Author's Note

Please keep in mind that I am not a native Irish Gaelic speaker, nor do I live in Ireland. I have researched the Irish Gaelic language as well as the Dublin accent, but I am not fluent by any means. Moreover, this story is not meant to be 100% historically accurate but I do wish to respectfully and tastefully portray this culture and era. I do not mean in any way to disrespect the native culture of Ireland. Therefore, if you notice any major linguistic, cultural, or historical errors, please comment or send me a private message and I will fix them. Thank you.

Full Summary

Athena Everleigh is a curious lass living in a village on the outskirts of Dublin, Ireland in 1905. Nearing her sixteenth birthday, she faces a choice: to either live the life her mother prepared for her, full of magic, forests, ancient tales, and shapeshifting—or to become the rising Dublin socialite her father wants her to be. It is not until she begins working in a castle for a mysterious man—Sir Claudius—that the answer becomes clear. But, he has a past all his own. And it is up to Athena to unravel it.

Part I - The Everleighs

Athena Everleigh never once accorded with the social graces of her family in Dublin, nor did she want to. Although her prominent father, Mr. Everleigh, encouraged her as a child to move in with her aunts and uncles and cousins, she delightfully argued to remain with her mother —in a small rural town on the coast of Ireland.
The town itself was not so far removed from Dublin, but the residing commoners were. Mr. Everleigh had agreed to live there when arrested by the natural charms of his wife, Mrs. Everleigh —who declared never to move from her hometown. Although not as radiant as some other Englishwomen he had courted while in London, there was some mysterious and earth-like grace about Mrs. Everleigh that reeled him closer to her.

Mr. Everleigh begged his London family to move to the small coastal town, as it apparently provided "fresh air" and "delightful countryside to gaze upon". However, upon arrival, his sister, brother-in-law, nieces, and nephews, all decided to remain in the bustling city, what with its blossoming social sphere. Mr. Everleigh concurred, as he longed for Dublin, too.

It was the talk of the small town when prized Isolde Ó Broin became Isolde Byrne, then Mrs. Charles Everleigh. It was a pity for such a distinctly Irish lass to bear the name of an Englishwoman. A year later, more whispers arose when Mr. and Mrs. Everleigh revealed the name of their firstborn: Athena. As fond as Mr. Everleigh was of Greek and Roman mythology, his family in Dublin expected —though not altogether liked —the name Athena. But no one in the coastal town knew of his adoration of the Greek Goddess of wisdom and finesse during war; and Mrs. Everleigh seemed to like whatever Mr. Everleigh liked.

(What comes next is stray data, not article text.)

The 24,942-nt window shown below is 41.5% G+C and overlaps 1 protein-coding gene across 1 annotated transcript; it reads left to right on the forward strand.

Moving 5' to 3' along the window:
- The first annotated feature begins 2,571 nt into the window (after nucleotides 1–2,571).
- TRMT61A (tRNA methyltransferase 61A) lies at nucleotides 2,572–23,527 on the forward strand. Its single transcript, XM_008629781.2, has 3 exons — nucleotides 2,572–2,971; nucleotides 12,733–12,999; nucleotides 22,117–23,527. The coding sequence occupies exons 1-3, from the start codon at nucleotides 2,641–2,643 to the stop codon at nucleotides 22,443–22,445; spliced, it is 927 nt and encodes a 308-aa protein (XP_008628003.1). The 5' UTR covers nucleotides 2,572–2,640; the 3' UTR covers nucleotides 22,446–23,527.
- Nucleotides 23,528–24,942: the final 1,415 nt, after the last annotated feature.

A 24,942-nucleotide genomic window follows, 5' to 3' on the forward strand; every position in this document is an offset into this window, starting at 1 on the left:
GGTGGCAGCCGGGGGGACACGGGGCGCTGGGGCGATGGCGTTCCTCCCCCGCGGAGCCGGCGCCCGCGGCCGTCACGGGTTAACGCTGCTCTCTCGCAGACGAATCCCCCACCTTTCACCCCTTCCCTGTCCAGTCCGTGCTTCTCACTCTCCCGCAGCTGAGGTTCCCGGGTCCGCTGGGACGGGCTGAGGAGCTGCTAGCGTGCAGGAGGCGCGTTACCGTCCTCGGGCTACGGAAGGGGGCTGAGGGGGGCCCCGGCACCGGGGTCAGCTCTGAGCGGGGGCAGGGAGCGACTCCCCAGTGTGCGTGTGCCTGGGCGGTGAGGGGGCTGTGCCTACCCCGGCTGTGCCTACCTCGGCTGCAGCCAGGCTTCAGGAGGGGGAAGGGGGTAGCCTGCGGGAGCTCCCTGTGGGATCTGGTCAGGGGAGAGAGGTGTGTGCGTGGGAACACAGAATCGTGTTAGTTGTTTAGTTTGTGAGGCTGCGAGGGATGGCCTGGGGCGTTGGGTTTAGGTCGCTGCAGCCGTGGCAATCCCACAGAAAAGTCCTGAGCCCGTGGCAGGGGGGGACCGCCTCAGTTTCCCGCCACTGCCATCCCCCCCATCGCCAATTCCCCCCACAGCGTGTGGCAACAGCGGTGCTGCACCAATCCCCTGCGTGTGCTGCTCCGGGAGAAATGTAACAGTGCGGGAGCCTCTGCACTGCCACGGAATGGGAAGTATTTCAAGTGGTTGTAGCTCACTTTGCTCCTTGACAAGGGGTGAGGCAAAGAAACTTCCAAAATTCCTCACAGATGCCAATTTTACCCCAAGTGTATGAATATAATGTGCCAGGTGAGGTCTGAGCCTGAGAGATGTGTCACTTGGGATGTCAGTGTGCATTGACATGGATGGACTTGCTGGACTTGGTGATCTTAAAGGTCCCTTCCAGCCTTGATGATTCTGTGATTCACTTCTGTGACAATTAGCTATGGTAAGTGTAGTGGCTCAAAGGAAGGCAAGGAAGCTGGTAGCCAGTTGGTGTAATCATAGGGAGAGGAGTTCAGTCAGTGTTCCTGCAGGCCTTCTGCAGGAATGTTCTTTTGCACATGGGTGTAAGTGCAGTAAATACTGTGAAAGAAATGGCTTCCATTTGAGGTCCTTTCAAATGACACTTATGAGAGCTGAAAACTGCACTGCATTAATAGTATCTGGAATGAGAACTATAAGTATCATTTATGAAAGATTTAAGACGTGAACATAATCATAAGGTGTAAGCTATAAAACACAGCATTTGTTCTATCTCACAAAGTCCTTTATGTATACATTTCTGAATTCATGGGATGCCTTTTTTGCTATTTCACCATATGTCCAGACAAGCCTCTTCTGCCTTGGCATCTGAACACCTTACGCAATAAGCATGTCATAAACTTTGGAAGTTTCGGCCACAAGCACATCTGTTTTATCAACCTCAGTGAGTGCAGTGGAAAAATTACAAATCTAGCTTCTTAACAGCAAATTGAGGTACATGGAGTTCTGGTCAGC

And it was partially due to this name —this odd, foreign-sounding name —that Athena did not belong in that coastal town of her mother's family either. She was curious and observant because her mother took her for long walks outside—during which, she taught Athena about various types of flowers and their healing powers, as well as what each color of the sky meant. She was also keen and intelligent because her father taught her to read—unlike most children of the town.

The Everleighs continued to have more and more children —an even dispersal of boys and girls. Mr. Everleigh had wanted to give them more Greek and Roman names, but after observing how Athena had been bullied so by the other children of the town, decided against it. Instead, he gave them local names.

There was nothing for Mr. Everleigh to do in town besides finding a trade. Of course, there were social gatherings, but not ones he wished to partake in, as they were entirely separate from the ones in London. And as the years dragged on, his wife grew colder and colder towards him —not that her beauty or charm had diminished but rather her fondness for him had, if there ever had been any fondness at all. Mr. Everleigh detested life and living alongside his wife.

The only thing that gave him any rest of mind was knowing that his daughter, Miss Athena Everleigh, was growing to be a fine young lass. Never the most beautiful nor most popular girl of the town, but the brightest and certainly the most interesting. Boys danced with her not because they fancied her or wanted her for a wife, but because she would talk about the most intriguing and delightfully confusing things. Although she had been teased relentlessly as a young child, at one point in the prime of her girlhood, all townspeople ceased muttering about her oddness. They instead spoke of how one day a lad would fall madly in love with her and her not in love at all. Then debates would ensue as to whether she would turn him away or toy with him for years on end —almost as her mother had so many years ago with Mr Everliegh.

But there was one key detail about Athena and her mother which no one in the small coastal town —not even Mr. Everleigh —knew about. There were skeptics, of course, but that was only because the Irish were once greatly superstitious people. And at the turn of the 20th century, the number of believers, skeptics, and traditional people began to be outnumbered by the people who had been given a new name.